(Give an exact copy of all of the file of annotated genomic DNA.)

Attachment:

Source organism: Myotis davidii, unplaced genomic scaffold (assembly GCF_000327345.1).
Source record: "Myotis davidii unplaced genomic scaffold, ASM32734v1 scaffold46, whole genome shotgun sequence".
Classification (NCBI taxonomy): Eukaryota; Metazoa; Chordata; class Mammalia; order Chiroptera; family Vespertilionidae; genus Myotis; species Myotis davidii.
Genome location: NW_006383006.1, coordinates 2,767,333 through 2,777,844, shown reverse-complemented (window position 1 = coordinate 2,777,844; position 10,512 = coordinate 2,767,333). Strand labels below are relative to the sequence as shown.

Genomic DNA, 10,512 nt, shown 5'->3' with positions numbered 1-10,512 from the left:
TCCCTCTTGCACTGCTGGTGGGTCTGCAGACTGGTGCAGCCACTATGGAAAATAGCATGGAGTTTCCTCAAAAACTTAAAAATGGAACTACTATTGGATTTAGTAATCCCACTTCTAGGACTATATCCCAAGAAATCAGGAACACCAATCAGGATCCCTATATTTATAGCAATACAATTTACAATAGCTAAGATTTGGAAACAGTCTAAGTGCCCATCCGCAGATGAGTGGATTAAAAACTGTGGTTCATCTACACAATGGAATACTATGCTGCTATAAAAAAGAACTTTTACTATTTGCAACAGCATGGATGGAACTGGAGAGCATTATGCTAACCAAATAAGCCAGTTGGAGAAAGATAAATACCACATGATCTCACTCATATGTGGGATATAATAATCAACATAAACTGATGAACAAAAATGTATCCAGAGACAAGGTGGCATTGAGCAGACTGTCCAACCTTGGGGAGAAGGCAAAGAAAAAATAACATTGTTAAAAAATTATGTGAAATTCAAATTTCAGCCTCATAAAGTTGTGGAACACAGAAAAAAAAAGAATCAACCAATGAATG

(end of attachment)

Source organism: Myotis davidii, unplaced genomic scaffold (assembly GCF_000327345.1).
Source record: "Myotis davidii unplaced genomic scaffold, ASM32734v1 scaffold46, whole genome shotgun sequence".
Classification (NCBI taxonomy): Eukaryota; Metazoa; Chordata; class Mammalia; order Chiroptera; family Vespertilionidae; genus Myotis; species Myotis davidii.
Genome location: NW_006383006.1, coordinates 2,767,333 through 2,777,844, shown reverse-complemented (window position 1 = coordinate 2,777,844; position 10,512 = coordinate 2,767,333). Strand labels below are relative to the sequence as shown.

Genomic DNA, 10,512 nt, shown 5'->3' with positions numbered 1-10,512 from the left:
TCCCTCTTGCACTGCTGGTGGGTCTGCAGACTGGTGCAGCCACTATGGAAAATAGCATGGAGTTTCCTCAAAAACTTAAAAATGGAACTACTATTGGATTTAGTAATCCCACTTCTAGGACTATATCCCAAGAAATCAGGAACACCAATCAGGATCCCTATATTTATAGCAATACAATTTACAATAGCTAAGATTTGGAAACAGTCTAAGTGCCCATCCGCAGATGAGTGGATTAAAAACTGTGGTTCATCTACACAATGGAATACTATGCTGCTATAAAAAAGAACTTTTACTATTTGCAACAGCATGGATGGAACTGGAGAGCATTATGCTAACCAAATAAGCCAGTTGGAGAAAGATAAATACCACATGATCTCACTCATATGTGGGATATAATAATCAACATAAACTGATGAACAAAAATGTATCCAGAGACAAGGTGGCATTGAGCAGACTGTCCAACCTTGGGGAGAAGGCAAAGAAAAAATAACATTGTTAAAAAATTATGTGAAATTCAAATTTCAGCCTCATAAAGTTGTGGAACACAGAAAAAAAAAGAATCAACCAATGAATG